|Home | About | Journals | Submit | Contact Us | Français|
Multiple angiogenesis inhibitors have been therapeutically validated in preclinical cancer models, and several in clinical trials. Here we report that angiogenesis inhibitors targeting the VEGF pathway demonstrate antitumor effects in mouse models of pancreatic neuroendocrine carcinoma and glioblastoma but concomitantly elicit tumor adaptation and progression to stages of greater malignancy, with heightened invasiveness and in some cases increased lymphatic and distant metastasis. Increased invasiveness is also seen by genetic ablation of the Vegf-A gene in both models, substantiating the results of the pharmacological inhibitors. The realization that potent angiogenesis inhibition can alter the natural history of tumors by increasing invasion and metastasis warrants clinical investigation, as the prospect has important implications for the development of enduring antiangiogenic therapies.
Angiogenesis inhibitors targeting the VEGF signaling pathway have proven to be efficacious in preclinical cancer models and in clinical trials. While antitumoral effects and survival benefit are often evident, relapse to progressive tumor growth typically ensues, reflecting multiple mechanisms of adaptation to antiangiogenic therapies. Our findings further implicate angiogenesis inhibition as a driving force in tumor progression to stages of greater malignancy, reflected in heightened invasion into surrounding tissue and in some cases increased lymphatic and distant metastasis. Thus, antiangiogenic therapy that effectively inhibits neovascularization and produces antitumor effects and survival benefit can additionally alter the phenotype of tumors by increasing invasion and metastasis. This realization motivates clinical studies to confirm and potentially target this insidious consequence of antiangiogenic therapies.
Judah Folkman's long-standing vision of angiogenesis as a therapeutic target (Folkman, 1971) has been increasingly validated in both traditional transplant tumor models and genetically engineered mouse models of cancer, beginning in the mid-1990s and continuing to the present (Parangi et al., 1996; Shaked et al., 2005). The “angiogenic switch” during tumor progression (Hanahan and Folkman, 1996) is increasingly recognized as constituting a rate-limiting secondary event in tumorigenesis (Hanahan and Weinberg, 2000) that can be effectively targeted as a successful therapeutic approach to treat cancer; clinically, proof of concept has begun with the recent regulatory approvals of three antiangiogenic therapies targeting the VEGF/VEGFR2 pathway in certain types of cancer (Folkman, 2007; Folkman and Ingber, 1992; Kerbel, 2000). Notably, like most systemic therapies, these drugs have not produced enduring efficacy in terms of either tumor shrinkage or dormancy (stable disease) or long-term survival; rather, the common result is delayed time to progression following a period of clinical benefit, which is suggestive of an emergent resistance to the antiangiogenic therapy (Bergers and Hanahan, 2008; Kerbel et al., 2001; Miller et al., 2005).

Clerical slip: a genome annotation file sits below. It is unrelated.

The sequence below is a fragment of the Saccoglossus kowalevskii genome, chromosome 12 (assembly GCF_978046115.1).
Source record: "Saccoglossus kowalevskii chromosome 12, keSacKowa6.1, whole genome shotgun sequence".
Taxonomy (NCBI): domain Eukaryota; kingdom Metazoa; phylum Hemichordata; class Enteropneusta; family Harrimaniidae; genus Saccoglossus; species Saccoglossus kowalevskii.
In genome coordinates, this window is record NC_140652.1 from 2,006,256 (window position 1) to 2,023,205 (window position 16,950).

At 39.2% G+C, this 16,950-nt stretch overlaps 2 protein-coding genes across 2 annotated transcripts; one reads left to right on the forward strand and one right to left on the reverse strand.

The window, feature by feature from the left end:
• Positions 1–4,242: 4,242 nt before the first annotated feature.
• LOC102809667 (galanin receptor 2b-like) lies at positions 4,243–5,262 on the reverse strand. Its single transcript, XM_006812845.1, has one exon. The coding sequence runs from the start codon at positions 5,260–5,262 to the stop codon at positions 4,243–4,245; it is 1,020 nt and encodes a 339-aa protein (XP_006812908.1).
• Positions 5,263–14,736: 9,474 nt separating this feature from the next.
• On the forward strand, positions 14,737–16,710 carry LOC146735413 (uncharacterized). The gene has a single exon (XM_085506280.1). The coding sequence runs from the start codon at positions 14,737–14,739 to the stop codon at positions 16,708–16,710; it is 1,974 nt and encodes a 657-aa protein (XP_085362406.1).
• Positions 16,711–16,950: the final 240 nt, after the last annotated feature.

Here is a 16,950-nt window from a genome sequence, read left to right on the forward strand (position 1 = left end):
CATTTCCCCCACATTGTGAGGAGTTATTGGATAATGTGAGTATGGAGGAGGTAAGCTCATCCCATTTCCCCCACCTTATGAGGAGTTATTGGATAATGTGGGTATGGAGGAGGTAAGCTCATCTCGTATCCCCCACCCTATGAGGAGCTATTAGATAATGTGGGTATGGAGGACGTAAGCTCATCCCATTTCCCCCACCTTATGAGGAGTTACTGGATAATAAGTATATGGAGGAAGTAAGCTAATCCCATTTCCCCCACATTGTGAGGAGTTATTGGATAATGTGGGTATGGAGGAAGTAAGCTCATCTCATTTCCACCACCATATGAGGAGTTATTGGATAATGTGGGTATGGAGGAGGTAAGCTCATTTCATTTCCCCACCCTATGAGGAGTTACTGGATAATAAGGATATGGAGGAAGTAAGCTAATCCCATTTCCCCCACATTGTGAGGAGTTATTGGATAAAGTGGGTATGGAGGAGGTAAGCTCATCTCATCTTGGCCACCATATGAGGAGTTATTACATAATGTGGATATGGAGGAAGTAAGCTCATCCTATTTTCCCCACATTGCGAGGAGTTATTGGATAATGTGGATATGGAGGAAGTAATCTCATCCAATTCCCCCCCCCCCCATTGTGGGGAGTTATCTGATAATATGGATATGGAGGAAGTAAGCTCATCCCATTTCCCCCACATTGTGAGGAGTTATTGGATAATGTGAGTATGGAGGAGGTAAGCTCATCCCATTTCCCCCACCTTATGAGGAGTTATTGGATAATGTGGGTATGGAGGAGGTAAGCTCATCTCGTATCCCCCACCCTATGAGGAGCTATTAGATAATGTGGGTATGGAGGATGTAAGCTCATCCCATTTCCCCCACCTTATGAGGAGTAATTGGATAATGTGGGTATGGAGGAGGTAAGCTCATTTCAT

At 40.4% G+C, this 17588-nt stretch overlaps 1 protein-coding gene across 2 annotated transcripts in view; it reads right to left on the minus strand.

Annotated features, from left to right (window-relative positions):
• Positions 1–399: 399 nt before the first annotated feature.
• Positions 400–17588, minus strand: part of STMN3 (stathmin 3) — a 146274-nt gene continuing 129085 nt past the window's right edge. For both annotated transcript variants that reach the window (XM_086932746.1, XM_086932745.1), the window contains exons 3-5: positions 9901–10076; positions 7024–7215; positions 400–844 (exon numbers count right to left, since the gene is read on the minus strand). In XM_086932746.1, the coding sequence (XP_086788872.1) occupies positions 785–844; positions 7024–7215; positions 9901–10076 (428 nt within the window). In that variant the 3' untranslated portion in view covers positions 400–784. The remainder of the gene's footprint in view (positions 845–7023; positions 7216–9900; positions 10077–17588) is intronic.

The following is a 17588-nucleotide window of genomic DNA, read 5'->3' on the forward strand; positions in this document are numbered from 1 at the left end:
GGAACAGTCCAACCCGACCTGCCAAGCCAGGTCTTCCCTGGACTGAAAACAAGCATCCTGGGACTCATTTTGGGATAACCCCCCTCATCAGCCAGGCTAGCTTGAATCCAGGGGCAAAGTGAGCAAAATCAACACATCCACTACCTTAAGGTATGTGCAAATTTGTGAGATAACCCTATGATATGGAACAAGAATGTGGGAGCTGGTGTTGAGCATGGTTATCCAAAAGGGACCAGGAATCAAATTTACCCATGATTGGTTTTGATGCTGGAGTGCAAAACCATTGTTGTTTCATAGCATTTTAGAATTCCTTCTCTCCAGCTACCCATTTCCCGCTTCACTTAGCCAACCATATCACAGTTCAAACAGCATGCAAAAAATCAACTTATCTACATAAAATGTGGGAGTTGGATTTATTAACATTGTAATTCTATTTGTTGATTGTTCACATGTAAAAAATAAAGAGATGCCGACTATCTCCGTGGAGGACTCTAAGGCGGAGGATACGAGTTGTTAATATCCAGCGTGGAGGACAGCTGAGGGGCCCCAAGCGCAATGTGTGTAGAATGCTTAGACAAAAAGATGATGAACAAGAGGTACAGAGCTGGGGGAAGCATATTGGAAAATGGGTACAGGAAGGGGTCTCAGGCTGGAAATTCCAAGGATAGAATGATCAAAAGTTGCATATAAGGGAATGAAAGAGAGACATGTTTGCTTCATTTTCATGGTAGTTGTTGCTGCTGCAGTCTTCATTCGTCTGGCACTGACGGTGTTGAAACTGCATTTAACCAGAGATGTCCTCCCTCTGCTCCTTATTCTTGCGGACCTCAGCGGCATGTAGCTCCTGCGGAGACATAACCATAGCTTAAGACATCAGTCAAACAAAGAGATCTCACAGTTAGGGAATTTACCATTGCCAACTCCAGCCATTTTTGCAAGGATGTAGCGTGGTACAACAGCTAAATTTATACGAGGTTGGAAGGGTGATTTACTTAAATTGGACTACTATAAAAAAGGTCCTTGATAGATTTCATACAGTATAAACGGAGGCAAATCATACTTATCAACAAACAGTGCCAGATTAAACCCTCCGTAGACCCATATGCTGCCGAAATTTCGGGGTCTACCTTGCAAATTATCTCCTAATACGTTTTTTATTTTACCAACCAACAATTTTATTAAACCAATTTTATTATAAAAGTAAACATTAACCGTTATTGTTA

Recently, experimental evidence has been developed in support of this proposition: VEGF receptor inhibition in a mouse model of pancreatic islet cancer reveals an initial response with vascular dropout and tumor stasis, but tumors then adapt and begin regrowing via a process referred to as “evasive resistance,” based on the observed upregulation of alternative proangiogenic signals that include functional involvement of fibroblast growth factor (FGF) ligands (Casanovas et al., 2005). Additionally, it was noted that the relapsing tumors appear to be more invasive. Other studies have also associated increased invasiveness with impaired angiogenesis in the context of genetic ablation of the hypoxia response and/or the VEGF/VEGFR pathways (Blouw et al., 2007; Du et al., 2008; Pennacchietti et al., 2003).